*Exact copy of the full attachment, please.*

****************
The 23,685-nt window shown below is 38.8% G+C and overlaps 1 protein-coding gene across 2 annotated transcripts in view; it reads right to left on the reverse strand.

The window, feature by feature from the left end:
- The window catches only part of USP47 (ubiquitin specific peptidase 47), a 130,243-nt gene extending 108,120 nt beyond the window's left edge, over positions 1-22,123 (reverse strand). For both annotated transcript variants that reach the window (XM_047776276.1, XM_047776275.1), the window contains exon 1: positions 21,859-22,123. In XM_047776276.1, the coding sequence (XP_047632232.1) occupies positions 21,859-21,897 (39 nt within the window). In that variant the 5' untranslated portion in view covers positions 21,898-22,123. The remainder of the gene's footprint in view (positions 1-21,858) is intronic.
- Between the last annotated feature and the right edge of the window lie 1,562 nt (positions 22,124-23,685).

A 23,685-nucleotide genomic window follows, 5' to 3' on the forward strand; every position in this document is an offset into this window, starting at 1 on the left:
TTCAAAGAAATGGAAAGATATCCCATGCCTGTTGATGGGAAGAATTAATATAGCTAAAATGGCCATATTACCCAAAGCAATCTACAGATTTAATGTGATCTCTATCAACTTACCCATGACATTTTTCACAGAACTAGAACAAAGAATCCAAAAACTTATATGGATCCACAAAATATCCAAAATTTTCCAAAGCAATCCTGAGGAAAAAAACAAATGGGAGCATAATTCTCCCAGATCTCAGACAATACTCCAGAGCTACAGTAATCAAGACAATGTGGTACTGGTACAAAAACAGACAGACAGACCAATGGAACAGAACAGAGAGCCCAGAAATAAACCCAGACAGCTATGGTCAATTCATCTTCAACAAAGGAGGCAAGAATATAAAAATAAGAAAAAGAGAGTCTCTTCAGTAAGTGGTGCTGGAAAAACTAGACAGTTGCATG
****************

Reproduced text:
The 23,685-nt window shown below is 38.8% G+C and overlaps 1 protein-coding gene across 2 annotated transcripts in view; it reads right to left on the reverse strand.

The window, feature by feature from the left end:
- The window catches only part of USP47 (ubiquitin specific peptidase 47), a 130,243-nt gene extending 108,120 nt beyond the window's left edge, over positions 1-22,123 (reverse strand). For both annotated transcript variants that reach the window (XM_047776276.1, XM_047776275.1), the window contains exon 1: positions 21,859-22,123. In XM_047776276.1, the coding sequence (XP_047632232.1) occupies positions 21,859-21,897 (39 nt within the window). In that variant the 5' untranslated portion in view covers positions 21,898-22,123. The remainder of the gene's footprint in view (positions 1-21,858) is intronic.
- Between the last annotated feature and the right edge of the window lie 1,562 nt (positions 22,124-23,685).

A 23,685-nucleotide genomic window follows, 5' to 3' on the forward strand; every position in this document is an offset into this window, starting at 1 on the left:
TTCAAAGAAATGGAAAGATATCCCATGCCTGTTGATGGGAAGAATTAATATAGCTAAAATGGCCATATTACCCAAAGCAATCTACAGATTTAATGTGATCTCTATCAACTTACCCATGACATTTTTCACAGAACTAGAACAAAGAATCCAAAAACTTATATGGATCCACAAAATATCCAAAATTTTCCAAAGCAATCCTGAGGAAAAAAACAAATGGGAGCATAATTCTCCCAGATCTCAGACAATACTCCAGAGCTACAGTAATCAAGACAATGTGGTACTGGTACAAAAACAGACAGACAGACCAATGGAACAGAACAGAGAGCCCAGAAATAAACCCAGACAGCTATGGTCAATTCATCTTCAACAAAGGAGGCAAGAATATAAAAATAAGAAAAAGAGAGTCTCTTCAGTAAGTGGTGCTGGAAAAACTAGACAGTTGCATG